Hillary shot back: "I voted for border security."
"And the wall," Trump said.
Hillary replied, "There are some limited places where that was appropriate."
"It is clear, when you look at what Donald has been proposing, he started his campaign bashing immigrants, calling Mexican immigrants rapists, criminals and drug dealers, that he has a very different view about what we should do to deal with immigrants," Hillary said.
Trump noted, "Under Obama, millions of people have been moved out of this country. They've been deported."
On Monday came news that U.S. agents caught 39,501 illegal aliens entering the U.S. in September alone, a number that's up 95 percent over last year, according to a U.S. Customs and Border Protection report. The report revealed 9,609 of the illegals were members of family units and 5,699 were "unaccompanied children."
Condemning Russia: 'This is not my best friend'
Wallace asked Trump, "Even if you don't know for sure if they (Russia) are (behind email hacks), do you condemn any interference by Russia in the American election?"
Trump emphatically responded, "By Russia or anybody else."
Wallace asked, "Do you condemn their interference?"
"Of course I condemn! Of course," Trump said, adding, "This is not my best friend. But, if the United States got along with Russia, it wouldn't be so bad.
"Let me tell you, Putin has outsmarted her and Obama at every single step of the way. ... She has been outsmarted by Putin, and all you have to do is look at the Middle East. They've taken over. We've spent $6 trillion – they've taken over the Middle East. She has been outsmarted and outplayed worse than anybody I've ever seen in any government whatsoever."
Related columns (story continues below):
Win, lose or draw? by Joseph Farah
Hillary's got the media, Trump the issues by Ann Coulter
Christians, a President Clinton will declare war on you by Michael Brown
The G-man who can stop Hillary by Jack Cashill
Election 2016: What's a faithful Christian to do? by Stu Weber
Women: Vote with your brains, not your genitals by Jane Chastain
Hillary's hypocrisy on 'black folks' by Larry Elder
On the economy
On the economy, Hillary pledged her plans wouldn't "add a penny to the national debt."
"He's going to advocate for the largest tax cuts we've ever seen," she said. "Three times more than under the Bush administration. I have said repeatedly throughout this campaign I will not raise taxes on anyone making $250,000 or less. I also will not add a penny to the debt.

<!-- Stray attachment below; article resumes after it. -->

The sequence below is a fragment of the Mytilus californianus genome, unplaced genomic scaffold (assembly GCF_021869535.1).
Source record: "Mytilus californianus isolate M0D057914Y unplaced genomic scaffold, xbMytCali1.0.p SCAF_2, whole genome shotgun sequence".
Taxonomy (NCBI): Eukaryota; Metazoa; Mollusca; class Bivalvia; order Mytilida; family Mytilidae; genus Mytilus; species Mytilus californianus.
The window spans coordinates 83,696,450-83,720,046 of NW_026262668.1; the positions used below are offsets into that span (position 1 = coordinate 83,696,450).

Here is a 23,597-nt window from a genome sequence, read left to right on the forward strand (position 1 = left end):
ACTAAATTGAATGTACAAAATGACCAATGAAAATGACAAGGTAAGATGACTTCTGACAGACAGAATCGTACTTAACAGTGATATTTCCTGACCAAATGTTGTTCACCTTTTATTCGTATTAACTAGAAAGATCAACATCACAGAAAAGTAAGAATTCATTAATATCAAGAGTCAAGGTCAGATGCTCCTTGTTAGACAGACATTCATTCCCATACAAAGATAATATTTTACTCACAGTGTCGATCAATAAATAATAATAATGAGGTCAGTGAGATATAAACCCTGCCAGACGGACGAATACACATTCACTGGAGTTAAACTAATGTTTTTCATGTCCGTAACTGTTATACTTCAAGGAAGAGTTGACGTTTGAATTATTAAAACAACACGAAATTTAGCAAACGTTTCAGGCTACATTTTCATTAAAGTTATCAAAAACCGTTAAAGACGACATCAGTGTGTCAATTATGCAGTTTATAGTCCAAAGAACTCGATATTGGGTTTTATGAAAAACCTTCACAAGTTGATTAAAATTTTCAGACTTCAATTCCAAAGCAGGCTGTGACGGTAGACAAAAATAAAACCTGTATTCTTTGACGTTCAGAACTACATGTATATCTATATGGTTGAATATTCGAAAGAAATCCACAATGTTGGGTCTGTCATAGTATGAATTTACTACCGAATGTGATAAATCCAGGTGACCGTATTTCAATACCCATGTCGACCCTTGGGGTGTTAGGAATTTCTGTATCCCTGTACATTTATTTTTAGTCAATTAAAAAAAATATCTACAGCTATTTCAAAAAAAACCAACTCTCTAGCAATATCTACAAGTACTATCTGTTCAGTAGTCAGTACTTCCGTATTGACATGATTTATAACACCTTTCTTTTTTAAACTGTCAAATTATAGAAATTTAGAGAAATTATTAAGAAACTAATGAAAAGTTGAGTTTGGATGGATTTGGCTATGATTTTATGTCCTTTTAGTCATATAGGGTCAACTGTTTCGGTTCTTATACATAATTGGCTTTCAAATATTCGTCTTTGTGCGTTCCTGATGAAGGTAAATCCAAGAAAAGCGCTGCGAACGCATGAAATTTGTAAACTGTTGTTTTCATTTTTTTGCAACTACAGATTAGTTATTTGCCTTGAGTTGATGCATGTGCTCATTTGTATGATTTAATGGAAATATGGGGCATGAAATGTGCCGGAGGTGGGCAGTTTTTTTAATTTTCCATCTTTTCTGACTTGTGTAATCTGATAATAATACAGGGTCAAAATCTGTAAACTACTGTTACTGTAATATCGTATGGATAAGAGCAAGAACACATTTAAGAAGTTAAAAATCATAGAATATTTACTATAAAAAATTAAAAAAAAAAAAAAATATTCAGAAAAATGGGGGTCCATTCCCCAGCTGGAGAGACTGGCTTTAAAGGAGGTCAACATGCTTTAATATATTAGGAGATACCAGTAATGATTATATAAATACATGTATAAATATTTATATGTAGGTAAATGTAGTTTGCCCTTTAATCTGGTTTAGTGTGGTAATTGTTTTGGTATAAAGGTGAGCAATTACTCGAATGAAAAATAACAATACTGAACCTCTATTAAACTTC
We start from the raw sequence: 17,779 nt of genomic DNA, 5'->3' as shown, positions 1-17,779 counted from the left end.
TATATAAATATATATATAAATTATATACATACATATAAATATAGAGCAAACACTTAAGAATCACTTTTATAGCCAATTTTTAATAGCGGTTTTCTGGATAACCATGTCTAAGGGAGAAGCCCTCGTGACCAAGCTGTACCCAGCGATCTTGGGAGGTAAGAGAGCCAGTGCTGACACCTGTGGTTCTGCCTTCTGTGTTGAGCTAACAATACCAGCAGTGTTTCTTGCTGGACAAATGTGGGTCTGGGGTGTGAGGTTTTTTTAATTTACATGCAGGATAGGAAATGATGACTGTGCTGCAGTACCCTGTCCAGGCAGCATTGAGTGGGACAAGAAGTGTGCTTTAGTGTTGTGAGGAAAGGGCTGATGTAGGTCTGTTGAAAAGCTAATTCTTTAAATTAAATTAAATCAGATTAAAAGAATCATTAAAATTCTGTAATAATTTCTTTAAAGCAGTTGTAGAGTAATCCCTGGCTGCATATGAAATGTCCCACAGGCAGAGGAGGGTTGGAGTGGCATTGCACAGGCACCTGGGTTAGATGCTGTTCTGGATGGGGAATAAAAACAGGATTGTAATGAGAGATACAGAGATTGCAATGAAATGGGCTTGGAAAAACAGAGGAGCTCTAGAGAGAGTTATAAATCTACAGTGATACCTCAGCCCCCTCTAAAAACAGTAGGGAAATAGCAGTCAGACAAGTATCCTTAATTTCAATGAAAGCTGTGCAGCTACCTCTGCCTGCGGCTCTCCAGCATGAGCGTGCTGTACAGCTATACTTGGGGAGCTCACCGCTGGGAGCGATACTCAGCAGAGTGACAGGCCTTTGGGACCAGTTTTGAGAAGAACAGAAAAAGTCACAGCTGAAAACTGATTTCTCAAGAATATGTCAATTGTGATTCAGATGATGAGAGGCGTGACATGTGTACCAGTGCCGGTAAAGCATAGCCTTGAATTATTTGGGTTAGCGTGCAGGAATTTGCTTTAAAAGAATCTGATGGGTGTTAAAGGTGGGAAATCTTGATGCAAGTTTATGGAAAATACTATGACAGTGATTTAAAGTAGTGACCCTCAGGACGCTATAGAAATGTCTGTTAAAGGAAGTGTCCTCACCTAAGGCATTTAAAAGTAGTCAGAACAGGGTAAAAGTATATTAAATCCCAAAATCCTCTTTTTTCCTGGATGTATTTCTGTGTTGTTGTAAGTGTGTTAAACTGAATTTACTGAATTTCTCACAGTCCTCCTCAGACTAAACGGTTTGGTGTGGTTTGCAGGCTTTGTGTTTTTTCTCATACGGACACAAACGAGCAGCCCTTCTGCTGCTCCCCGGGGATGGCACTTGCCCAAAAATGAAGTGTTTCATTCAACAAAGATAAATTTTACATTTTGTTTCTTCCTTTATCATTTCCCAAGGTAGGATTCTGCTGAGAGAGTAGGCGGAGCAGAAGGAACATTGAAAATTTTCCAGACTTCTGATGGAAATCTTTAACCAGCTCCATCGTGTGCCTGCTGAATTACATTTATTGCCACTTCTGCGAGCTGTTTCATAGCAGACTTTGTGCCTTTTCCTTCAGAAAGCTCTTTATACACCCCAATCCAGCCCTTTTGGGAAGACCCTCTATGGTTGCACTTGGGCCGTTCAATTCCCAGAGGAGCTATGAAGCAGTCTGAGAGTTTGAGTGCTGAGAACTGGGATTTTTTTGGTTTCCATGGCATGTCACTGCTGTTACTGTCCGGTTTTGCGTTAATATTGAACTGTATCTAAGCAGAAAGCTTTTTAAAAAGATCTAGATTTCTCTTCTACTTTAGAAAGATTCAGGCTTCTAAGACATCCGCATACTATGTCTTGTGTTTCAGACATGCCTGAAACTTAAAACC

"I have costed out what I'm going to do. He will, through his massive tax cuts, add $20 trillion to the debt."
Trump replied, "Look, our country is stagnant, we've lost our jobs, we've lost our businesses, we're not making things anymore, relatively speaking. Our product is pouring in from China, pouring in from Vietnam, pouring in from all over the world. I've visited so many communities. This has been such an incredible education for me, Chris. I've gotten to know so many, I've developed so many friends over the last year, and they cry when they see what's happened.
"I passed factories that were thriving 20, 25 years ago, and because of the bill that her husband signed (NAFTA) and she blessed 100 percent, it is just horrible what's happened to these people in these communities.
"Now, she can say that her husband did well, but boy did they suffer as NAFTA kicked in. Because it didn't really kick in very much, but it kicked in after they left. Boy, did they suffer. That was one of the worst things that's ever been signed by our country. Now she wants to sign Trans-Pacific Partnership. And she wants it. She lied when she said didn't call it the gold standard in one of the debates. She totally lied."
The U.S. economy has consistently ranked as the top issue for Americans this election. According to the Pew Research Center, 84 percent of registered voters have said the economy is "very important" to their vote in November.
Fitness to be president: 'She's lied hundreds of times'
Wallace discussed nine women who have claimed Trump groped them or kissed them without their consent. He asked Trump, "Why would they all make up these stories?"
"Those stories have been largely debunked. I don't know those people."
Trump said he has a feeling Hillary's campaign brought the women into the headlines.
He pivoted to Hillary-linked agitators causing violence at Trump rallies.
Trump called the acts of violence "a criminal act" and said "people could have been killed in that riot," referencing a violent incident at a campaign event.